Well, one could do a lot worse than listen to Mr. Littlejohn's podcast or read his book, The Twelve-Step Buddhist.  It came out in 2009 and he's written other books since.  While you're at it, you might wanna pick up Mel Ash's The Zen of Recovery, as well; I think I've mentioned him on this blog before.  But back to Mr. Littlejohn.  The parallels here are a little eerie.  He moved to San Diego fairly recently.  During one of his blog posts, a big airplane flew overhead, and I thought, "I know exactly where he lives.  He lives in Little Italy."  (Or maybe Banker's Hill, but my money's on Little Italy.)  He talked about Overeaters Anonymous for a while in another one of his posts, which was awesome because personally, I think OA gets ignored in the recovery community.  (I mean, it's just food, right?  It's not illegal to possess it and nobody's going to kill you if you deal in it.)  But the thing that really got me was his explanation of what it's like to be enlightened vs. not enlightened.

Paraphrasing very roughly here:  Let's say you're an alcoholic.  You drink, you rage, you yell at your loved ones, you cause a lot of misery.  The next day you wake up, realize that you caused a lot of misery, and you're miserable.  So you drink more, to feel better.  And you rage again and you yell again and then the next day you--yeah.  And this keeps going on and on because you don't realize addiction is a sickness, you don't know that you're sick, you don't grok that your sickness is following a predictable path, and you don't understand that there's even a way to get out of it, much less that you might succeed if you give it a try.  Until somebody comes along and says, "Hey.  You might be an alcoholic.  Why don't you give AA a try?" And maybe you do and maybe you don't but the point is, now you have new information.  Now you know there's a way to end this endless cycle.  Once you know that, you can't go on drinking in ignorance.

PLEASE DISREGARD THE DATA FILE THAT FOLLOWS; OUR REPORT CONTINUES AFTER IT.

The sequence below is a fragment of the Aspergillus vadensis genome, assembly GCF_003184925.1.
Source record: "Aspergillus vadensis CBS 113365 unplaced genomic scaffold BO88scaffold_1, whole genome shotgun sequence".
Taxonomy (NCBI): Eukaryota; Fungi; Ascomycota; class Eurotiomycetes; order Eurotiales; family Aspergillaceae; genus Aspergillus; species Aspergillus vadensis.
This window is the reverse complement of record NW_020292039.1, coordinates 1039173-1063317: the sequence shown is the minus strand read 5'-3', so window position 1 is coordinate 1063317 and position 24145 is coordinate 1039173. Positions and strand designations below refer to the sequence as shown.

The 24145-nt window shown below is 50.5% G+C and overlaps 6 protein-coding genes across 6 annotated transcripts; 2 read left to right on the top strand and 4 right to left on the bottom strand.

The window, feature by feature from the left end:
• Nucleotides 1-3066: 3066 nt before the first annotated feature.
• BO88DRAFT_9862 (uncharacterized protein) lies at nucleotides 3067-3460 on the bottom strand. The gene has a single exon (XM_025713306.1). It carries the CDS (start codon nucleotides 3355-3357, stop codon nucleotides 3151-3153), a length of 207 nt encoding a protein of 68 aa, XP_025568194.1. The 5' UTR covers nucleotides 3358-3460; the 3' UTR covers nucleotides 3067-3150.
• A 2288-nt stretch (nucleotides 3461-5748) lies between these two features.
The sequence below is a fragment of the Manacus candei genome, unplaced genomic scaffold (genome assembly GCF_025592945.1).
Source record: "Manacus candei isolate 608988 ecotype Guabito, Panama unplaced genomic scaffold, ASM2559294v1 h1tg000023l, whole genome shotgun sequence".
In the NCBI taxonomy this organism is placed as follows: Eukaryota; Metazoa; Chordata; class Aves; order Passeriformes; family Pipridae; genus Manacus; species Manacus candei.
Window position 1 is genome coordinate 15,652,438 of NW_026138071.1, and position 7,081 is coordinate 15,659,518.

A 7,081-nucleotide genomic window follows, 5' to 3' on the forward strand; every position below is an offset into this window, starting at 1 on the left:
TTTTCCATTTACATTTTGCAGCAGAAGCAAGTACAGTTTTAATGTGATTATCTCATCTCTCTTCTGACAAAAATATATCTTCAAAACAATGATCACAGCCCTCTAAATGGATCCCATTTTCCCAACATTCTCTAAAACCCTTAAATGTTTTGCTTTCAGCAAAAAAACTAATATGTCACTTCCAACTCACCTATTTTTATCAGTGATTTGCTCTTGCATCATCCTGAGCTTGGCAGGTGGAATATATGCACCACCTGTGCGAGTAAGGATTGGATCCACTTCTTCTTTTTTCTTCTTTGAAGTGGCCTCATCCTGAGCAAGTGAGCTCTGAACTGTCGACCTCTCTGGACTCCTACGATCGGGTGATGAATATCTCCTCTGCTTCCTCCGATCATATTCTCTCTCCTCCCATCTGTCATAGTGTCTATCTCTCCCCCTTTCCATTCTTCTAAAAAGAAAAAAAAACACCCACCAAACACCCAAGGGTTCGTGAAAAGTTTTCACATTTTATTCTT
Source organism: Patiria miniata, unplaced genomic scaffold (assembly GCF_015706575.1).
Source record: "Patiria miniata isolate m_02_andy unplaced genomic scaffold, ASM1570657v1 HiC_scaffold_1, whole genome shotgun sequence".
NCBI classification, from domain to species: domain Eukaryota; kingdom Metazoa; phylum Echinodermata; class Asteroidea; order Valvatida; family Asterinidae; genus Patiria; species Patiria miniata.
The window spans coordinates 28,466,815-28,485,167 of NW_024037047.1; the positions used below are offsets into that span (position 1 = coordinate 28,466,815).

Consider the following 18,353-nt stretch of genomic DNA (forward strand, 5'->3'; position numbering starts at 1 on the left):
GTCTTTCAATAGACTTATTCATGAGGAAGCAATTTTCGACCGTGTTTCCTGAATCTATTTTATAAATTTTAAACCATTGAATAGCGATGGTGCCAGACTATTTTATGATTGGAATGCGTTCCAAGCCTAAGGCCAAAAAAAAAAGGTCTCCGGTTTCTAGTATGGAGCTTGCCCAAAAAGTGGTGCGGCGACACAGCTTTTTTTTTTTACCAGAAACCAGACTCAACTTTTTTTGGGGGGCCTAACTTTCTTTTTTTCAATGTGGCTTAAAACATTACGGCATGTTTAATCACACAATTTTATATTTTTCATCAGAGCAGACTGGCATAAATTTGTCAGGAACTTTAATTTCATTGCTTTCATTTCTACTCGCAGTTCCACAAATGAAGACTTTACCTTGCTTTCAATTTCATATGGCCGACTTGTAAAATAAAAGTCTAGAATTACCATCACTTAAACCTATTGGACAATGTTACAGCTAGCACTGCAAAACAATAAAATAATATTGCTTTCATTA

Being unenlightened is very similar.  You go about your predictable routine.  You suffer, and you cause suffering.  The next day you realize you've caused suffering and you feel bad, but you don't know how to not cause suffering, so you do it again, and then the next day you feel bad but you don't know how to not cause suffering get the idea.  Until somebody comes along and says, "Hey, there's more than this."  And now you know that there's a way out.  And once you do, you can't keep bumbling mindlessly along...

I'm not explaining this very well.  What I'm saying, though, is I got it.  I mean I really got it.  It went straight past my cerebral cortex and down into my lizard brain.  I've been a Buddhist for a while now, seven or eight years, and nobody's ever explained it to me in a way that made that much sense.  I mean, wham.  Straight to the brain stem.  I almost drove off the freeway in sheer surprise.

Yes, I listen to his podcasts while I'm driving.  I'm not sure what a good idea that is, because he has a pretty soothing voice.  Anyway, if you're interested in Buddhism or the Twelve Steps or both, you might wanna read what Mr. Littlejohn has to say.  If nothing else, he's engaging, funny and profane. One of his blog posts is called, "Get Nondual, Motherfucker."  That pretty much sealed the deal for me right there.

1 comment:

Jz csgosk said...

There is no such thing as a great talent without great will - power.